“I’d like you to put the turtles back in the water now.” I said to the boy.
He picked the first one up and swung it around his head, throwing it back into the pond. Then he did the same with the second. We left in shock, ashamed to have funded this display.
“Why did the man kick that turtle? “asked Cameron, trying to get a handle on the situation.
“I really have no idea Cam,” I told him helplessly.
Despite a month touring the country, we were no more than hopeless Westerners, relying on a guide to navigate us through the intricacies of Samoan life.
And so to the airport
“Will the green turtle be taking us to the airport?” asked Matthew.
Cameron looked up hopefully to see if he’d get one last go on the bus.
“I think so,” I replied, packing our stuff into a bulging rucksack.
I carefully laid out the hand painted tapa cloth of two green turtles, one for each of the boys’,bedrooms, the only visible souvenir of our time here now that the impetigo had all cleared up.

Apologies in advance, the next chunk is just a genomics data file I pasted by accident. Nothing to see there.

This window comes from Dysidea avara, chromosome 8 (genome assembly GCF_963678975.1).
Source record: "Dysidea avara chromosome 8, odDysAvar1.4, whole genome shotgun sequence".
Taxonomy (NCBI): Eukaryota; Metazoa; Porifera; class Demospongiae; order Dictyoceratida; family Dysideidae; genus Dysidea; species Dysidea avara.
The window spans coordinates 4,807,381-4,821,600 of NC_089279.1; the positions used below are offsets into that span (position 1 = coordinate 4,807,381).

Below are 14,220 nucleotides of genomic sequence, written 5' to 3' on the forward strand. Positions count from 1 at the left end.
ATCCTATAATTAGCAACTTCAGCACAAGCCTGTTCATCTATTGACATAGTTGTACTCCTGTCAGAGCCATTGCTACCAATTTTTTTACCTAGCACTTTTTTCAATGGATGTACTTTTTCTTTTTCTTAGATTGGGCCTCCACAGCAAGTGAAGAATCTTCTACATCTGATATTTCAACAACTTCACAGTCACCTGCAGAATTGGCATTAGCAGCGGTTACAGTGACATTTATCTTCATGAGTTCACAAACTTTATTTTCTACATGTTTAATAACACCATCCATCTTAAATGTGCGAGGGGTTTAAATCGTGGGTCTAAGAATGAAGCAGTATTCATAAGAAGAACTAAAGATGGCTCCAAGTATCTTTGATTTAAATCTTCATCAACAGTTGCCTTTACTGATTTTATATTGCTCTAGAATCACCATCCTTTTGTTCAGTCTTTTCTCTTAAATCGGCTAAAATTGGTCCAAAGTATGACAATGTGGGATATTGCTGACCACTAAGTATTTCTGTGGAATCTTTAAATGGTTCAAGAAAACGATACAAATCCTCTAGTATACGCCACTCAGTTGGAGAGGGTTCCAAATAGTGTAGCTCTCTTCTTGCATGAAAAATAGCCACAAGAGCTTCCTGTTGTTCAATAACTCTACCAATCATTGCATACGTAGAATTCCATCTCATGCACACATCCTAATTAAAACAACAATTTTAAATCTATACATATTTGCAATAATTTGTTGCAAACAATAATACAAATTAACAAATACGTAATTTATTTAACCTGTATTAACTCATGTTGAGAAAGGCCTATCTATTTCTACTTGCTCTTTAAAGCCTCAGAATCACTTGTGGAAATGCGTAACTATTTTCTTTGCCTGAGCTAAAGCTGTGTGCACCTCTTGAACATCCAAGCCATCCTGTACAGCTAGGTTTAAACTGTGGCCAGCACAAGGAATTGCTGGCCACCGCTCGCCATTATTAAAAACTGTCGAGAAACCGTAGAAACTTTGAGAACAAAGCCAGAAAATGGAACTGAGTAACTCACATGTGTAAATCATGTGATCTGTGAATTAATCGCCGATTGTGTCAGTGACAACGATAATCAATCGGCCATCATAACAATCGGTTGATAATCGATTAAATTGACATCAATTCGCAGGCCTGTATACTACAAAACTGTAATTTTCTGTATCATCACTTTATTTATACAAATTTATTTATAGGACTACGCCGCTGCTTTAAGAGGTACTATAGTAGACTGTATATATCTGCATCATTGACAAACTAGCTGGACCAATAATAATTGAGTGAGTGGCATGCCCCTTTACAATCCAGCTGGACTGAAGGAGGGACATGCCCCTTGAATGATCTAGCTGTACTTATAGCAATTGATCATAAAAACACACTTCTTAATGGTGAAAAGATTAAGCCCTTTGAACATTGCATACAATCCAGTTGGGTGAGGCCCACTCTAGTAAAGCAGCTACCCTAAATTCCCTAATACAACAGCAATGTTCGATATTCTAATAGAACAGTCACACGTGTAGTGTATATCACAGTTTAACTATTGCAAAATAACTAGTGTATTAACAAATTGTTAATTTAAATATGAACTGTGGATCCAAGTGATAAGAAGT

“I go on a green turtle to Merica Mummy? Now I’m all better?”
Cameron’s sweet, unblistered face appeared only inches from my nose. On his own nose, there were little white patches where the skin had grown back, but his freckles hadn’t.
“No stupid. We’re getting a plane to Lost Angeles,” piped up Matthew.
“Turtles can’t fly stupid.”
“This one can,” said Cameron, placing his plastic green turtle on his head. “Whheeeeeee,” he ran around the room enjoying one last piece of Samoan magic.